"A trap I set in motion," Ianto replied dully, leaning back against the chair. "All because I happen to make good coffee."
Gwen and Owen looked confused, but Tosh pulled up a chair and reached for his hand. "Ianto, Zeynep's right. It was a trap and it would have happened anyway. You didn't poison the coffee, did you?"
He shook his head.
"Well, then," she said, as if that proved it. He gave her a questioning look and she continued. "If you hadn't served the coffee, someone else would have done it. The passengers would have still been drugged, but instead of you being there to figure out where the plane was heading, no one would have known anything, and it would have crashed into the office block, killing hundreds of innocent people."
"She's right, Mr. Jones," said Zeynep, nodding in agreement. "You were the one who figured out the plane was locked onto my headset. You saved everyone in the building."
"You pulled the fire alarm," Ianto pointed out.
"I wouldn't have known to pull the fire alarm if you hadn't told me a plane was about to crash into my building," she retorted.
"The plane was going to crash because I kept you on the phone. I sentenced you to die all so I wouldn't be alone," Ianto murmured.
"But I am alive, thank Allah. And again, it was because of you. You suggested trying to land the plane in water, which made me think of the quarry and tossing the headset off at the last minute."
"Ianto, she's right. I listened to the recording," Tosh said quietly. Ianto stared at her before he covered his face with his hands and groaned.
"Oh god, it really does keep getting worse, doesn't it?" he asked. He sensed rather than saw Tosh frown.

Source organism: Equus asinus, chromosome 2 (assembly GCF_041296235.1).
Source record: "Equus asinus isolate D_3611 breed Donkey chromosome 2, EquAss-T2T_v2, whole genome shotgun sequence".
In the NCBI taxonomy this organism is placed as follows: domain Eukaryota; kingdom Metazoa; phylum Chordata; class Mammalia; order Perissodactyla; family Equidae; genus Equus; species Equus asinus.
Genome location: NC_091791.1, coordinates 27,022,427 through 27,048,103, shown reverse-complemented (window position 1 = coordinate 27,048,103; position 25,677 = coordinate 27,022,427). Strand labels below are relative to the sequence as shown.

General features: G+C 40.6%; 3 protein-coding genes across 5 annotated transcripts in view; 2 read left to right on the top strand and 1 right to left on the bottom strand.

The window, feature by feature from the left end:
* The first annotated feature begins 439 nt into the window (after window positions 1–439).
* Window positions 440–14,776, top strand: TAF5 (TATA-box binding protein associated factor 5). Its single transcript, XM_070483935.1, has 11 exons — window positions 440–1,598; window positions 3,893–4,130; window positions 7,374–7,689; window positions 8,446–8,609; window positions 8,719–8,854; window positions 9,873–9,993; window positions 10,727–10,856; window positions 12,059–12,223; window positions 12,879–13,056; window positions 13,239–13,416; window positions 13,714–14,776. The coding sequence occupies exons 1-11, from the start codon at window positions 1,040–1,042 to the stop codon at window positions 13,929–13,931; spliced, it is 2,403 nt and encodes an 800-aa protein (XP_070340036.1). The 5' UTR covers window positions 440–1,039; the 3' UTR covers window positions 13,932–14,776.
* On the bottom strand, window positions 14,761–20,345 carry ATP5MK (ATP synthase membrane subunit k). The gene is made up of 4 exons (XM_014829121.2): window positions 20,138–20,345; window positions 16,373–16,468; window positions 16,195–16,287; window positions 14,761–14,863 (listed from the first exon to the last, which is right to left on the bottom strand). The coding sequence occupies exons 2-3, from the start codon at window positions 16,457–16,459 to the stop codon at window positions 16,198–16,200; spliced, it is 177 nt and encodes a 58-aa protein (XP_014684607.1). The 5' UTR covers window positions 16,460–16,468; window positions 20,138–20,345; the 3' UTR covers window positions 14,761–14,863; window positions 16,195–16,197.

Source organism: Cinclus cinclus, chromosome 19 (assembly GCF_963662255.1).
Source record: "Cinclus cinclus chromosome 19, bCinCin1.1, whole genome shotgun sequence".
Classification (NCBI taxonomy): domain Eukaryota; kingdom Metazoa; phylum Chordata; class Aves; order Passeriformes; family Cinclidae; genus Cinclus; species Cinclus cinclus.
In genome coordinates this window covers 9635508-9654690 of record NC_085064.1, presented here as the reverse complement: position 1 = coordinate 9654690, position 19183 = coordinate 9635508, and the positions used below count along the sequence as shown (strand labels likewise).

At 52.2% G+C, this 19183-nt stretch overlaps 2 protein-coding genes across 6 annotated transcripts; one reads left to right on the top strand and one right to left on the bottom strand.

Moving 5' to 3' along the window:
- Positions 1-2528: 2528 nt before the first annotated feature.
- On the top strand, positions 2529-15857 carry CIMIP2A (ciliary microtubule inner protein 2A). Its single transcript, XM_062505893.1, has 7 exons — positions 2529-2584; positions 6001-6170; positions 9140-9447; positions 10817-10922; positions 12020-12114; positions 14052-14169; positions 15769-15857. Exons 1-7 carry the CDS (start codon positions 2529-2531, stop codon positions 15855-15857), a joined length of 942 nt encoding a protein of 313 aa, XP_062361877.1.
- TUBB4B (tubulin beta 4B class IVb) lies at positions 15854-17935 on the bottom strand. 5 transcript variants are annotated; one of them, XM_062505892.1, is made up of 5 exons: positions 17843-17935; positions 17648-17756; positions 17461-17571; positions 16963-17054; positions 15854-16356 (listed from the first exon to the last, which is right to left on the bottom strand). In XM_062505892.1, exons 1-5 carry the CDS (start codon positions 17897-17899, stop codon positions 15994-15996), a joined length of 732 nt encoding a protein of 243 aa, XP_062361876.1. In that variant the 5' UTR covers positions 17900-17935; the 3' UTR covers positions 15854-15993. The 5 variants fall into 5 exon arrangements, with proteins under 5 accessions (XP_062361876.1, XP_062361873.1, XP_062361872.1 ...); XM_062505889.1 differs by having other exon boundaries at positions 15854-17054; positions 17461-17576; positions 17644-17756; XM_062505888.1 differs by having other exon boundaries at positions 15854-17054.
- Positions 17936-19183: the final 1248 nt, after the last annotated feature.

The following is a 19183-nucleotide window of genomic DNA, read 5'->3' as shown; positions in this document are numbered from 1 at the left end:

"What do you mean?" she asked.
He looked up at her. "Not my best moment, Tosh. And definitely not something I want my coworkers listening to for entertainment."
She shook her head. "Ianto, you were injured and trying to stop a plane from crashing and killing hundreds of people. You have nothing to be ashamed of."
"I bet he screams like a girl," Owen said. Ianto stood and took a step toward him, only for Gwen to step between them.
"All right, let's calm down," she said. "Owen, stuff it or next time I'll let him shoot you in the other shoulder." Ianto raised an eyebrow in surprise at Owen, which somehow resulted in them grinning at one another over Gwen's head.
"The recording is for my ears only," said Tosh, and then cut off any protest from Gwen. "I mean it. It's not pleasant so you don't want to listen anyway. What's important is that it proves everything Ianto said back at the Hub."
"It proves nothing," Ianto said wearily. "I could have been lying through my teeth up there."
"But the forensic evidence backs you up," Tosh replied. "The cockpit readings, the black box, the autopsies. I even looked at the tracking system and it was easy to see that it had been tampered with."
Ianto felt the first glimmers of hope, that maybe this was going to work out after all and he wouldn't be stuck in a Turkish prison for the rest of his life. "So why am I still here?" he asked. The door opened at that moment and the UNIT officer in charge of the facility, Captain Badem, walked in.